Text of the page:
Sofia Low, left, Delilah Maisonneuve, Madi Hickey, Alayna Black, and Maya Wilch, Departure Bay Eco-School students, will turn down the temperature and wear sweaters on Feb. 4, National Sweater Day. (Karl Yu/News Bulletin)
Nanaimo students will don sweaters next week as part of energy-saving challenge

Departure Bay Eco-School’s green energy team challenges other classes on National Sweater Day

Nanaimo Regional General Hospital. (News Bulletin file photo)
COVID-19 outbreak declared at Nanaimo’s NRGH

Two staff members and one patient have tested positive

Crews with Discovery Channel film as an Aggressive Towing driver moves a Grumman S2F Tracker aircraft around a 90-degree turn from its compound and onto the road on Saturday, Jan. 23, 2021. It was the “most difficult” part of the move for the airplane, one organizer said. (Jenna Hauck/ Chilliwack Progress)
VIDEO: Vintage military plane gets towed from Chilliwack to Greater Victoria

Grumman CP-121 Tracker’s eventual home the British Columbia Aviation Museum on Vancouver Island

Local musician and artist Daisy Melville created a watercolour portrait of U.S. Senator Bernie Sanders from the recent American inauguration, and with help from her mom, is now selling t-shirts and more with funds going to the Comox Valley Food Bank. Image submitted
Island artist turns Sanders inauguration meme into art for good

All proceeds from the sale of shirts, sweaters and more will go to the Comox Valley Food Bank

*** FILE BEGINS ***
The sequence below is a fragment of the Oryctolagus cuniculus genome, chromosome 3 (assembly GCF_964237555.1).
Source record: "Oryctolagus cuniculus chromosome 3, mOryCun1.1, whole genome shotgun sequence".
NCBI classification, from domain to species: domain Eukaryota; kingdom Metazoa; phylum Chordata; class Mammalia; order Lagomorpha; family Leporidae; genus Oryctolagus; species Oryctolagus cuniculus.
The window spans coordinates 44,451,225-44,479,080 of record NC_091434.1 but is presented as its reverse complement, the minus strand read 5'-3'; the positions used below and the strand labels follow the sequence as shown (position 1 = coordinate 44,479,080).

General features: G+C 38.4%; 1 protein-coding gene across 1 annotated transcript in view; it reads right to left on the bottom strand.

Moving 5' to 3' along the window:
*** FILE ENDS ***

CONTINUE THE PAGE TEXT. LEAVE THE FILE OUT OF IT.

A Kelowna couple welcomed their Nooner baby in December. (Flytographer)
Kelowna couple welcomes baby girl from Hotel Zed Nooner campaign

Nicole and Alex will now have 18 years of free stays at the hotel

Jerry Dyck plans to purchase a new RV to drive across Canada in, once it’s safe to travel again. (Courtesy BCLC)
Island man plans post-pandemic cross-Canada RV trip after $2M lottery win

Retired electrician bought the winning ticket in Duncan

Kyrell Sopotyk was drafted by the Kamloops Blazers in 2016 and played two seasons with the Western Hockey League club. (Photograph By ALLEN DOUGLAS/KTW)
Kamloops Blazer paralyzed in snowboarding accident sparks fundraiser for family

As of Jan. 24, more than $68,000 had been raised to help Kamloops Blazers’ forward Kyrell Sopotyk

Rodney and Ekaterina Baker in an undated photo from social media. The couple has been ticketed and charged under the Yukon’s <em>Civil Emergency Measures Act</em> for breaking isolation requirements in order to sneak into a vaccine clinic and receive Moderna vaccine doses in Beaver Creek. (Facebook/Submitted)
Great Canadian Gaming CEO resigns after being accused of sneaking into Yukon for vaccine

Rod Baker and Ekaterina Baker were charged with two CEMA violations each

(Pixhere photo)
B.C. dentists argue for COVID-19 vaccine priority after ‘disappointing’ exclusion from plan

Vaccines are essential for dentists as patients cannot wear masks during treatment, argues BCDA

The fine for changing lanes or merging over a solid line costs drivers $109 and two penalty points in B.C. (Screenshot via Google Street View)
B.C. drivers caught crossing, merging over solid white lines face hefty fine

Ticket for $109, two penalty points issued under Motor Vehicle Act for crossing solid lines

A registered nurse prepares a dose of the Moderna COVID-19 vaccine in Halifax on Monday, Jan. 11, 2021. Yukon’s Minister of Community Services, John Streiker, says he’s outraged that a couple from outside the territory travelled to a remote community this week and received doses of COVID-19 vaccine. THE CANADIAN PRESS/Andrew Vaughan-POOL
Couple charged after travelling to Yukon to get COVID-19 vaccine

The maximum fine under the emergency measures act is $500, and up to six months in jail

Most Read